Coryell County man charged with 14 counts of cruelty to livestock
Special to the Leader-Press
A Coryell County man was jailed Thursday, August 17, facing 14 counts of Cruelty to Livestock Animals.
Colton Hale, 34, is charged with abandoning 14 horses after a property owner called the Coryell County Sheriff’s Office to report that the horses’ owners had not been seen since May 2 and she could not afford to care for the horses.
The property owner who initially called the Sheriff’s Office on the evening of August 3, said three of the horses had died and she did not want any additional deaths, but she could not afford to feed the animals and the horses’ owners were not replying to her attempts at contact.
The CCSO Livestock Deputy met with the property owner on the morning of August 4 to look at the horses. At the property near Topsey, the deputy observed “several round bale feeders on the property that were empty,” as well as “three troughs filled with water and no grass anywhere on the property.” There also was no hay observed. Walking through the property, the deputy observed a large brown horse carcass on the north side of the house. The property owner also advised the deputy there were two other horse carcasses in the northwest pasture.
The 11 surviving horses were in “bad shape,” with bones seen protruding from their heads, ribs, and hips.
Based on the exigent circumstances of the horses’ living conditions and body conditions, the inability to contact the animals’ owners and the property owner’s inability to properly care for the horses, the property owner released the horses to the Sheriff’s Office for safekeeping.
The 11 surviving horses were removed from the property and taken into Sheriff’s Office custody on August 5.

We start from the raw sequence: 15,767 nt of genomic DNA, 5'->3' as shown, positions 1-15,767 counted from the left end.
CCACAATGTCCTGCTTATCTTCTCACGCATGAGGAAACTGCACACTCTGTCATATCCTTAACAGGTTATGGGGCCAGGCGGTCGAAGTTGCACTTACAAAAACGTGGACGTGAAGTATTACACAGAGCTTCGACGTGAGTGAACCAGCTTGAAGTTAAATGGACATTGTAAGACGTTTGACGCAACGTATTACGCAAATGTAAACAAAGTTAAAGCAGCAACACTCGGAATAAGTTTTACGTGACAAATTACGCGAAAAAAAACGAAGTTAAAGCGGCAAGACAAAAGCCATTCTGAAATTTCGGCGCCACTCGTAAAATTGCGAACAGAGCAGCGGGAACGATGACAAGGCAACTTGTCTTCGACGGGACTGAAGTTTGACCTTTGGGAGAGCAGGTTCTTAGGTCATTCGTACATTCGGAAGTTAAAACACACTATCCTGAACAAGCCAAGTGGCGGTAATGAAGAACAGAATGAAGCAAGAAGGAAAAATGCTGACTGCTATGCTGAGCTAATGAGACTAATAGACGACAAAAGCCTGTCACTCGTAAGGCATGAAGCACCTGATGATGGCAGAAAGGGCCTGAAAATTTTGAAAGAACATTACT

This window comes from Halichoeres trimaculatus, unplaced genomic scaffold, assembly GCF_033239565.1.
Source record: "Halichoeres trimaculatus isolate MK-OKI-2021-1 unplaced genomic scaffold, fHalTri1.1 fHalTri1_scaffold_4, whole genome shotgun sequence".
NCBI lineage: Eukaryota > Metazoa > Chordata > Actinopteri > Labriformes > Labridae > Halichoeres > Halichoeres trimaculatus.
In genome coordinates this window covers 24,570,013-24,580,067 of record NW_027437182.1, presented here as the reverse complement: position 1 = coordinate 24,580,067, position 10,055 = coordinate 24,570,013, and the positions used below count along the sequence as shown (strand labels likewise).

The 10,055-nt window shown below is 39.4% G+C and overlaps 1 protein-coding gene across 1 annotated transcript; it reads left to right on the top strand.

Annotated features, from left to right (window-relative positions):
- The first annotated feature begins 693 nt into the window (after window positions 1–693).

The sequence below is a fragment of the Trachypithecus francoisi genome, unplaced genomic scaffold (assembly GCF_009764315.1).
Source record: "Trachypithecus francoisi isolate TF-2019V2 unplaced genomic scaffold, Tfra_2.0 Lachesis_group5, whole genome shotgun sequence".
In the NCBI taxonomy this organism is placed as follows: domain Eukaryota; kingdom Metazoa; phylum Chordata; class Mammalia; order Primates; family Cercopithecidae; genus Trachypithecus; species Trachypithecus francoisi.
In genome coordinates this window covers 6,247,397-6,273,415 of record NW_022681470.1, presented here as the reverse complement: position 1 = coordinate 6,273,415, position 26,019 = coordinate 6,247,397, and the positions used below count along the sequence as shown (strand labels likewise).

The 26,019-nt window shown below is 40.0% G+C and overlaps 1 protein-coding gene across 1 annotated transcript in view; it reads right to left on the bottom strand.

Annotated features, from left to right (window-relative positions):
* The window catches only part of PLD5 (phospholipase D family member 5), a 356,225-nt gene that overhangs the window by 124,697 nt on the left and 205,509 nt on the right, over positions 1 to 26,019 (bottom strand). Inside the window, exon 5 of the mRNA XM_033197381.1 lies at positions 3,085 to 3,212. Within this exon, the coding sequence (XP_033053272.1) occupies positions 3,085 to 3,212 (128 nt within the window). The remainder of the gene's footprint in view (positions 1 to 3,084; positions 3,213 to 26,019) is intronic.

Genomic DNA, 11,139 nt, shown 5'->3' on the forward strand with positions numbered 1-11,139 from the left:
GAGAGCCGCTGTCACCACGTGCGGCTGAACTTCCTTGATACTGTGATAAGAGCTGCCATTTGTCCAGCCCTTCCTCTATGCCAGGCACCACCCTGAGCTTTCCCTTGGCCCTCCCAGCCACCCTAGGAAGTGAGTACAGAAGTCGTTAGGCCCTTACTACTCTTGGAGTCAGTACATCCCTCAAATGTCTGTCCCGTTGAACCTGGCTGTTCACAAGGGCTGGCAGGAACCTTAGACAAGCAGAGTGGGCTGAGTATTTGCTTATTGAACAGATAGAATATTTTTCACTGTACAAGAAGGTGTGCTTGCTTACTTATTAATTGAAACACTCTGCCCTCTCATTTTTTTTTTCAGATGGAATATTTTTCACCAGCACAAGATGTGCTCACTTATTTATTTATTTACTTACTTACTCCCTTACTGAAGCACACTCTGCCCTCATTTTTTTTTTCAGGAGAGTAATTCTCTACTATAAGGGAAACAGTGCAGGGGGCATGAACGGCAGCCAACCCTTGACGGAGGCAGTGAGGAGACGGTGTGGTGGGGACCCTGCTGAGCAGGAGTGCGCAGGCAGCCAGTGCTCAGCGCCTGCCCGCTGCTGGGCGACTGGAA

The deputy attempted multiple times to contact the owners of the horses with no success.
On August 8, a local veterinarian examined the 11 surviving horses and assigned each a Body Condition Score (BCS). The BCS System is a scale ranging from 1-9 out of 9 with the average or ideal horse weight as a 5 out of 9. Thinner horses score lower while fatter horses score higher than 5. The veterinarian found the horses to be “very thin, exhibiting signs of malnourishment.” He further stated that he would consider two of the horses to be emaciated and scored each of them a 1/9.
Based off the deputy’s observations and the veterinarian’s assessment, which established Probable Cause, the Coryell County Sheriff’s Office issued 14 arrest warrants for Hale alleging Cruelty to Livestock Animals (Abandonment - Failure to provide necessary food, water, or care). Each charge is a Class A misdemeanor, punishable by up to 1 year in county jail and/or a fine up to $4,000.
Hale was taken into custody Thursday in Gatesville and jailed on bonds totaling $35,000. He was released on bond from the Coryell County Jail on Saturday, August 19.
The investigation into this matter is ongoing and additional arrests are anticipated.
“These horses were in a terrible situation, and I am happy they have been removed and are receiving the care and attention they deserve,” Coryell County Sheriff Scott A. Williams said. “Sometimes the ideas of neglect or cruelty to animals can be subjective, but this is an apparent case of cruelty through abandonment when the owners made the decision to stop providing even basic care for these horses. We have zero-tolerance for cruelty to animals, whether they be livestock or pets, in Coryell County and I think this situation illustrates that. Our only hope is that these animals continue to improve and can live out their lives in loving, caring homes.”